Saturday, September 17, 2005

War News for Saturday, September 17, 2005 Bring 'em on: US convoy attacked by car bomb near Abu Ghraib; prison mortared; second convoy attacked by RPG fire. Bring 'em on: Insurgents attack Iraqi Army checkpoint near Tikrit. Bring 'em on: One Iraqi killed, six wounded in car bomb attack on Iraqi Army patrol in Baquba. Bring 'em on: Fighting continues in Tal Afar. Tal Afar. "The Iraqi Red Crescent Society (IRCS) estimates at around 5,000 the number of families from Tal-Afar in northern Iraq that have had to flee their homes and take refuge in surrounding towns and villages following the escalation of violence in the city. While some are staying with friends or relatives, others are living in abandoned villages or small camps, with no access to such basic items as food, water or bedding. The IRCS has set up camps around Tal-Afar to host displaced families." Thanks to alert reader zig. Forecast. "Bloodshed in Iraq is expected to worsen markedly by Christmas as insurgents try to disrupt next month's constitutional referendum and elections planned for December, John Howard said today after meeting with the Iraqi Prime Minister. About 200 people have been killed in terrorist attacks in the country in the past four days, the latest coming when a suicide bomber attacked worshippers leaving a mosque in a town north-west of Baghdad. Iraqi Prime Minister Ebrahim al-Jaafari said the carnage would probably get worse in the run-up to the elections. After a 15-minute private meeting at the United Nations world summit in New York, Prime Minister John Howard said he and Mr al-Jaafari agreed the attacks would escalate in coming months." Strategy.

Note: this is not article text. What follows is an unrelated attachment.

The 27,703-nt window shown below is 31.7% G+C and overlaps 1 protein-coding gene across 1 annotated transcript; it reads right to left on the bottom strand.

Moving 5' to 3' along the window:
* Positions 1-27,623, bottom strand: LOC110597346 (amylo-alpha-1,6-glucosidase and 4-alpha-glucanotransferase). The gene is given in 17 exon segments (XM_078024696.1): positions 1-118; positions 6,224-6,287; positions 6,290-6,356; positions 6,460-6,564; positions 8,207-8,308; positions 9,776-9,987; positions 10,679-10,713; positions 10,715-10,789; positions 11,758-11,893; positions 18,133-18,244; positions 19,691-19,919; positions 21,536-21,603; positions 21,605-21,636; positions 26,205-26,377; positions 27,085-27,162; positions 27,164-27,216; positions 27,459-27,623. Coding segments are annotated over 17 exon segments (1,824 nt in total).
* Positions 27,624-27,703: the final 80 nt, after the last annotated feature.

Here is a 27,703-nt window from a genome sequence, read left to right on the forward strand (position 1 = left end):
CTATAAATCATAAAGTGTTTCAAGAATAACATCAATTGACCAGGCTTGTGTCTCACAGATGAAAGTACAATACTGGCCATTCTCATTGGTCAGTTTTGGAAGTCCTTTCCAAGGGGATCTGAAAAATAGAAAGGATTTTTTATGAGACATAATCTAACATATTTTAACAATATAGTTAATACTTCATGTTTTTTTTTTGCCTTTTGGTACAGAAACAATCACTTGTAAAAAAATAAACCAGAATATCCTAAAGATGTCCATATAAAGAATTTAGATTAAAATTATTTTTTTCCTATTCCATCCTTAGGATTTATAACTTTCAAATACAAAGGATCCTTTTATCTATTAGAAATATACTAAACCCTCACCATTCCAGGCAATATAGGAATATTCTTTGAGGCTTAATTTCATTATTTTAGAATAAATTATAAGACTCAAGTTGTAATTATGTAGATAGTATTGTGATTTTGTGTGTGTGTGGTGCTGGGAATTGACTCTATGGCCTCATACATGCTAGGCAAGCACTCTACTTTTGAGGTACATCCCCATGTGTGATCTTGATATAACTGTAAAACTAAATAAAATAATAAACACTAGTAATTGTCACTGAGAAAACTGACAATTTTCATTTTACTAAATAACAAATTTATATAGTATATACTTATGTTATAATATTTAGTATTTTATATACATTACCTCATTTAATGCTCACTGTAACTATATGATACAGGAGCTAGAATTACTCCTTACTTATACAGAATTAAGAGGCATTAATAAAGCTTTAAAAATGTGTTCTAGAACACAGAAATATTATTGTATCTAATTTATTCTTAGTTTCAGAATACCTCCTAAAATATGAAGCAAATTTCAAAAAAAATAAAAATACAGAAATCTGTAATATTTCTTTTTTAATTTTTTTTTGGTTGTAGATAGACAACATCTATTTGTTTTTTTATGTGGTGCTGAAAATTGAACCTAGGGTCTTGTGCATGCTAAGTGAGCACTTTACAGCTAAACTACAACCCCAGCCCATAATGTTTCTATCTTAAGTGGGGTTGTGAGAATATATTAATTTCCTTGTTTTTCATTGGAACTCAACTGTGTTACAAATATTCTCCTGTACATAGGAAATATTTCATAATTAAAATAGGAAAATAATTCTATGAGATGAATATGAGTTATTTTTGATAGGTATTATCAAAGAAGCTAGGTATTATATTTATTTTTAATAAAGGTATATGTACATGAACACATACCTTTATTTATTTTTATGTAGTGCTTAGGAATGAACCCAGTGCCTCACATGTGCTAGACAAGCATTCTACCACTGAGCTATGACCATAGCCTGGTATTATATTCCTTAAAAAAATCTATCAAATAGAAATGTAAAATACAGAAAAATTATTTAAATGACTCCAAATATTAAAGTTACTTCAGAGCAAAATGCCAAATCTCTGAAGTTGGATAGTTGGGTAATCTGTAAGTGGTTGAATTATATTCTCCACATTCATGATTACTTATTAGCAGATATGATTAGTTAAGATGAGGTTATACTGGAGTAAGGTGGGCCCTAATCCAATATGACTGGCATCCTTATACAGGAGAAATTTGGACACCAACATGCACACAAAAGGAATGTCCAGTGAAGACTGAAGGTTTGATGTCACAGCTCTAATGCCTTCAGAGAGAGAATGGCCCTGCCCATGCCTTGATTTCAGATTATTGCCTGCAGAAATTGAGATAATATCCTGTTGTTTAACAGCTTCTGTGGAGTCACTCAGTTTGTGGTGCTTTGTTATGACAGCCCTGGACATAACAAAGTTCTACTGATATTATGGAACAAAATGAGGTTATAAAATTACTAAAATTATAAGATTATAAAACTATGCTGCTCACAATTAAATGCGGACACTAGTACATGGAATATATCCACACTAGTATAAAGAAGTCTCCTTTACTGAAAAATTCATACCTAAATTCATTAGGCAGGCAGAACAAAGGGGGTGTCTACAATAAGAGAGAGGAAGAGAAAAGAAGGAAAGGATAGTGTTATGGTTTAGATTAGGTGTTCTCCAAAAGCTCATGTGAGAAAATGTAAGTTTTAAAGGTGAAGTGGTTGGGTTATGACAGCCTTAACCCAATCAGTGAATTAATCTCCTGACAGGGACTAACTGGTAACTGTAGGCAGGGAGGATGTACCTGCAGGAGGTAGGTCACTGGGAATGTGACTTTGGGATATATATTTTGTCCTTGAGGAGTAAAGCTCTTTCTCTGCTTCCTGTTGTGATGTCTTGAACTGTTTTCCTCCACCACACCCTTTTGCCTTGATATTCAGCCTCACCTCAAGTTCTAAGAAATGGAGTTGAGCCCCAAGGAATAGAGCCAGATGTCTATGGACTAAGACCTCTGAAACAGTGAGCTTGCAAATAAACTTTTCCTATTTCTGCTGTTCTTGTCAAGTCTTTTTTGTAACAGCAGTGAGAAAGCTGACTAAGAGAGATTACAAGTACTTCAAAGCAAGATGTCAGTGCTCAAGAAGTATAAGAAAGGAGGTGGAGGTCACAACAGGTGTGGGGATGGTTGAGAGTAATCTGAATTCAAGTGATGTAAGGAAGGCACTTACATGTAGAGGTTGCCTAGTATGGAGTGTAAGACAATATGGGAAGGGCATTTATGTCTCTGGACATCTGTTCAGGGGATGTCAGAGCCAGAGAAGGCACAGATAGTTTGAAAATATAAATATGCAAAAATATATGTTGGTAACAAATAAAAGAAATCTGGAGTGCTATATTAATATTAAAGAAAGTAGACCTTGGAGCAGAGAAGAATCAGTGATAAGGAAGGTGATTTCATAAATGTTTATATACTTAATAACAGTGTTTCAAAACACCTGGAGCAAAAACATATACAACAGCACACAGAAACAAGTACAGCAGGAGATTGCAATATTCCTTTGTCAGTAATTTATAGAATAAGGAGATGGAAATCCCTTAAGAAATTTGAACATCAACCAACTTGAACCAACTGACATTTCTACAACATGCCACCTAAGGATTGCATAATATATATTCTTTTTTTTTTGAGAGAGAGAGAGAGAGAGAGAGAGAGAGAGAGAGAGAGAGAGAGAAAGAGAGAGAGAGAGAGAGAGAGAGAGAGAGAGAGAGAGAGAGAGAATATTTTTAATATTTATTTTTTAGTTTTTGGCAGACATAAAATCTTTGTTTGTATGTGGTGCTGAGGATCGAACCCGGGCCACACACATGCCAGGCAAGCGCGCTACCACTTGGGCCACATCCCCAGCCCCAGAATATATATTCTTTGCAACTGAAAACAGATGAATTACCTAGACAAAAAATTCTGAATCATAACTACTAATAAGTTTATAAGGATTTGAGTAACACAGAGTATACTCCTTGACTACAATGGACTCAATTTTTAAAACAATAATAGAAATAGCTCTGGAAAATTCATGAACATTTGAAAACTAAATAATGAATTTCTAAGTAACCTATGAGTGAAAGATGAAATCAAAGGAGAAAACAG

In recent days, one new tactic was tried: in advance of the Tal Afar offensive, Col. H. R. McMaster, commander of the Third Armored Cavalary Regiment, ordered his troops and Iraqi security forces to stake out villages where guerrillas might seek refuge. Although the solution may have been imperfect, scores of insurgents were intercepted - including a group of five men disguised as women. But independent analysts suggest that the strategy of driving the insurgents from urban centers and trying to capture or kill as many as possible, aiming especially at leaders, may be flawed. The violence in Baghdad is only one problem. Another is that the fighting may work against the search for political consensus among Iraqis. Iraqi defense officials insist they are still trying to come up with a political solution that will avoid an all-out battle in Samarra, another insurgent base, because the offensive may further alienate the Sunni minority, who would view it as a means of suppressing the Sunni vote. Similar attempts failed to head off the offensive at Tal Afar, as they did a year ago in Falluja. The insurgency knows it cannot win a conventional battle with American forces, but it has become quite proficient at fighting "the asymmetric war," said Anthony H. Cordesman of the Center for Strategic and International Studies in Washington. "They are protected by the sheer number of cells and elements and different groups involved," he said. "There is no central structure to attack."